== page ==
These artificial divisions bear hallmarks to recent reports and recent analysis covering the supposed “split” between the Syrian wing of Al Qaeda, otherwise known as Jabhat al Nusra (JaN), and the Iraqi wing of Al Qaeda, otherwise known as the Islamic state of Iraq (ISI). When Baghdadi, the Emir of ISI retroactively announced the “merger” of these groups and declared the militia should now be addressed as the Islamic State of Iraq and al Sham, a spat broke out between him and Jabhat al-Nusra Emir Abu Mohammed al-Jolani. The following analysis and reports covering the dispute were blown out of all proportion and have continued in this vain ever since. Again, actual divisions on the ground between ISI and JaN were minimal and did not affect either tactical, nor ideological cooperation and kinship.
ISI and JaN are one and the same, in both a tactical and ideological sense, there are slight differences in their outlook for a possible future Syria, but crucially, both the tactical relationship and core ideologies remain untouched and unified. Furthermore, JaN was concieved through ISI funding and logistic cooperation. Journalists and analysts suggesting these groups are separate do not understand their mutual ideology, or they are being purposefully misleading to suit an agenda – that agenda seems to be to highlight ISI as the “bad rebels”, this could be to allow space for the “good rebels” under JaN’s leadership – which are predominantly led by Syrians and not foreigners, therefore more likely to win “hearts and minds” – to join the “moderate” brigades under the SMC command.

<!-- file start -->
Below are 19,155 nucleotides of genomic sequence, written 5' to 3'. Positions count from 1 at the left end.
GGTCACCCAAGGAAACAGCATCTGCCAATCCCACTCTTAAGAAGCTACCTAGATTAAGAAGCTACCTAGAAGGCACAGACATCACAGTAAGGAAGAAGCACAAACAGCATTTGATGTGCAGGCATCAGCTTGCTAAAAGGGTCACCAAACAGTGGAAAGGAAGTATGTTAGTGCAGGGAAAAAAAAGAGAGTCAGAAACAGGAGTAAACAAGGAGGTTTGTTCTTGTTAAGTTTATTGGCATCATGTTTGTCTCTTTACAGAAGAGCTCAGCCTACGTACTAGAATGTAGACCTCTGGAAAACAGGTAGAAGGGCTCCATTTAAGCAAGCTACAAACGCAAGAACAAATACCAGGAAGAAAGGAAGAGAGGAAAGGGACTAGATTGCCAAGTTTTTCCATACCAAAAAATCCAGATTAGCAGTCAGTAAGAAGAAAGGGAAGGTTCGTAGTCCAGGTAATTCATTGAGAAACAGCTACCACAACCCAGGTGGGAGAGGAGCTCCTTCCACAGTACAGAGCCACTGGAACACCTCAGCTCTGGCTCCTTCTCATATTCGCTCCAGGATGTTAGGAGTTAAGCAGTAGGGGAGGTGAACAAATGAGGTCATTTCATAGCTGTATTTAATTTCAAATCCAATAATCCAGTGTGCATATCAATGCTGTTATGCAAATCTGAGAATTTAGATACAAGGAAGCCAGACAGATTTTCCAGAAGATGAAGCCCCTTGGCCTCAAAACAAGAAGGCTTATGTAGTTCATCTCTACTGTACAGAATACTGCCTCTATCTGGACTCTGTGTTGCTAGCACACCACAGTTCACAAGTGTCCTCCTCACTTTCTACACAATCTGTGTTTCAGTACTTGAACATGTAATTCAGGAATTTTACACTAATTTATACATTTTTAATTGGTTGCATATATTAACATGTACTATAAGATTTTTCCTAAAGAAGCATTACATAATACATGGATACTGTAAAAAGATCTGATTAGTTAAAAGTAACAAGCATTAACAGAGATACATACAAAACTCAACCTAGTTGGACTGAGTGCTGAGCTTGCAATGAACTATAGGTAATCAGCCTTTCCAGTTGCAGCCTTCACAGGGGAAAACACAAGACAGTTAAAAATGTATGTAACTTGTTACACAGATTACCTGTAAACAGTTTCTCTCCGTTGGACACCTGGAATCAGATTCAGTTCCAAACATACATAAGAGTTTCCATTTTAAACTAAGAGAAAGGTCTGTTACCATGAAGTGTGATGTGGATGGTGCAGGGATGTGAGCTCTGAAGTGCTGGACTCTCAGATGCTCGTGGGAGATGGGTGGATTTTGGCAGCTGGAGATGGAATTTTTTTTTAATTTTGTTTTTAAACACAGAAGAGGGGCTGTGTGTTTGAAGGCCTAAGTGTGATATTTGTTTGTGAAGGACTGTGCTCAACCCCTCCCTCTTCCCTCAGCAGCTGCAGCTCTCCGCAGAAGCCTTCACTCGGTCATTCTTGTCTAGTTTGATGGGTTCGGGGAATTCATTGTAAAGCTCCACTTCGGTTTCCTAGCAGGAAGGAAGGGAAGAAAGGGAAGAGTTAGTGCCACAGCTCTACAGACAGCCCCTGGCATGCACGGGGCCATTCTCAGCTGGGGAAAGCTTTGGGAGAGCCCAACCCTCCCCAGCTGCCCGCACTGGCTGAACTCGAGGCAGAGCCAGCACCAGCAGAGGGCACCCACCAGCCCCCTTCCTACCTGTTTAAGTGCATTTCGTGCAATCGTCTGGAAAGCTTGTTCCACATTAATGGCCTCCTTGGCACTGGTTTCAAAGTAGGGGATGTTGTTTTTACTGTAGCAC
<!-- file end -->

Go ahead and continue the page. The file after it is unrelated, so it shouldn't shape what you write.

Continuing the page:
The first paragraph of the Reuters report fulfills the false narrative that the “FSA” represents a larger force than that of “Islamists”: (NB: Reuters lazy wording not mine.)
Rivalries have been growing between the Free Syrian Army (FSA) and the Islamists, whose smaller but more effective forces control most of the rebel-held parts of northern Syria more than two years after pro-democracy protests became an uprising.
One has to wonder how the supposed “Islamists” which, according to Reuters are a smaller force than the “FSA” can possibly hold more territory than the Western-backed moderates. Again, Reuters is pushing a false narrative upon its readers to uphold the image that the majority of “rebels” fighting inside Syria are moderate secularists under the command of the “FSA”, or “Supreme Military Council”. The truth of the matter has always been that Jabhat al Nusra – who are one and the same as Al Qaeda in Iraq with slightly different outlooks for their respective homelands – along with the more populist, and larger in number Salafi militia, such as Ahrar al-Sham, who operate under the umbrella group the Syrian Islamic Front (SIF), represent the vast majority of opposition fighters in Syria. These groups have close links, and it is likely that fighters often interchange depending on expertise, experience and geographical requirements. Since the onset they have cooperated closely with logistics and paramilitary operations.